Secretoneurin-like immunoreactivity in rat sympathetic, enteric and sensory ganglia

N. J. Dun, S. L. Dun, H. H. Lin, L. L. Hwang, A. Saria, R. Fischer-Colbrie

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18 Citations (Scopus)


Distribution of secretoneurin-like immunoreactivity (SN-LI) was studied in the rat sympathetic ganglia/adrenal gland, enteric and sensory ganglia by immunohistochemical methods. SN-LI nerve fibers formed basket-like terminals surrounding many of the postganglionic neurons of the superior cervical, stellate, paravertebral chain ganglia, coeliac/superior mesenteric and inferior mesenteric ganglia. Postganglionic neurons of the superior cervical and other sympathetic ganglia exhibited low-to-moderate levels of SN-LI. In all these sympathetic ganglia, clusters of small diameter (<10 μm) cells, which may correspond to the small intensely fluorescent (SIF) cells, were found to be intensely labeled. Surgical sectioning or ligation of the cervical sympathetic trunk for 7-10 days resulted in a nearly total loss of SN-LI fibers in the superior cervical ganglia, whereas immunoreactivity in the postganglionic neurons and small diameter cells remained essentially unchanged. In the thoracolumbar and sacral segments of the spinal cord, SN- LI nerve fibers were detected in the superficial layers of the dorsal horn as well as in the intermediolateral cell column (IL(ρ)). Occasionally, SN-LI somata were noted in the IL(ρ). SN-LI nerve fibers formed a delicate plexus underneath the capsule of the adrenal gland, some of which traversed the adrenal cortex and reached the adrenal medulla. While heavily invested with SN-LI nerve terminals, chromaffin cells seemed to express a low level of SN- LI. In the enteric plexus, varicose SN-LI nerve fibers and terminals formed a pericellular network around many myenteric and submucous ganglion cells; the ganglionic neurons were lightly to moderately labeled. A population of ganglion cells in the dorsal root, nodose and trigeminal ganglia exhibited moderate-to-strong SN-LI. The detection of SN-LI in nerve fibers and somata of various sympathetic ganglia, enteric plexus and adrenal medulla and in somata of the sensory ganglia implies an extensive involvement of this peptide in sympathetic, enteric and sensory signal processing.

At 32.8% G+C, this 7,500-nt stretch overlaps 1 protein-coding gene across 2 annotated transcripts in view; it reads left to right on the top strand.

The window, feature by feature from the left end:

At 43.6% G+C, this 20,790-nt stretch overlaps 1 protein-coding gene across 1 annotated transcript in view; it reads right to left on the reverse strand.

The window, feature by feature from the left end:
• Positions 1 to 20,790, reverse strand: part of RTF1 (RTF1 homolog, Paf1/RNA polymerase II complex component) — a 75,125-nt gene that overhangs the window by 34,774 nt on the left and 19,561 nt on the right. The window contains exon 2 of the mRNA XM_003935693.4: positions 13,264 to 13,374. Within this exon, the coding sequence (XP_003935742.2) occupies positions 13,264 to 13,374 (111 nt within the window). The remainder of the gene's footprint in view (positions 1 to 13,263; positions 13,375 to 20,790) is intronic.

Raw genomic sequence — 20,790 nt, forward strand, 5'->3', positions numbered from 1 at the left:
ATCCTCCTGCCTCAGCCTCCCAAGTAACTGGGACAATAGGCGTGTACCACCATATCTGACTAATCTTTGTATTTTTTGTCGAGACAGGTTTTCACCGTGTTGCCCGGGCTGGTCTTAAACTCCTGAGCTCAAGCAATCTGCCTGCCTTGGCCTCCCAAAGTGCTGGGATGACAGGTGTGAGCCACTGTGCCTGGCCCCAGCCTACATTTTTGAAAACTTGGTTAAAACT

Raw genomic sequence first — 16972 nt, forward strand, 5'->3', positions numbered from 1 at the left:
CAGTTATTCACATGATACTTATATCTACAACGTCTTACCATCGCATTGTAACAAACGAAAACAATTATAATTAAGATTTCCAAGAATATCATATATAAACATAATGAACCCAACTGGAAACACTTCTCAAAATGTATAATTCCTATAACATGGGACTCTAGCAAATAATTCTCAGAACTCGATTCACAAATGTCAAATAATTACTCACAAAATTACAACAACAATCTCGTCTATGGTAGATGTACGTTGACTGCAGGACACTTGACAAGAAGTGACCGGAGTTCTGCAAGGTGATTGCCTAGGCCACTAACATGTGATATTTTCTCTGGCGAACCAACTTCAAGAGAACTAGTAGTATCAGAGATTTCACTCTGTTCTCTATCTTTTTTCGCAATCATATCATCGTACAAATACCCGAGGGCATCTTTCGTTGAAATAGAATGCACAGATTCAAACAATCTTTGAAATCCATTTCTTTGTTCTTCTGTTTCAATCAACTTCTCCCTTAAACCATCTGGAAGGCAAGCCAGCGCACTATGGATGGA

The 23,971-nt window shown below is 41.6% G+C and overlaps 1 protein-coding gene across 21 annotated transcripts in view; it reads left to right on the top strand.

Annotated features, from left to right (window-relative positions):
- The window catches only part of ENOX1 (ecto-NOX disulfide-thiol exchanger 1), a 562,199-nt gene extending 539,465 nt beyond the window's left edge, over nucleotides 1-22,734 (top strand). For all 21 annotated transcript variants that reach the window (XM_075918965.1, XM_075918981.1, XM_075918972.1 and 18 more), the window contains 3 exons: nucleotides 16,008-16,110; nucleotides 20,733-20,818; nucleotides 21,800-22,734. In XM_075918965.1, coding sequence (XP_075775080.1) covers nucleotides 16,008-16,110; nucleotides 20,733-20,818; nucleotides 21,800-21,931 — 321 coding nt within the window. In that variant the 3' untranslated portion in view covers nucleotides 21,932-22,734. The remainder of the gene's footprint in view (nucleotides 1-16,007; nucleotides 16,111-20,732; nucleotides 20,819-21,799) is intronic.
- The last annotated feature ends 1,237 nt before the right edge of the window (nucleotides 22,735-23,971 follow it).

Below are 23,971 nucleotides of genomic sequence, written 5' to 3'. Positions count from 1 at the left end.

Original languageEnglish
Pages (from-to)8-16
Number of pages9
JournalBrain Research
Issue number1-2
Publication statusPublished - Jun 20 1997
Externally publishedYes


  • Dorsal root ganglion
  • Myenteric ganglion
  • Prevertebral ganglion
  • Stellate ganglion
  • Superior cervical ganglion

ASJC Scopus subject areas

  • General Neuroscience
  • Molecular Biology
  • Clinical Neurology
  • Developmental Biology


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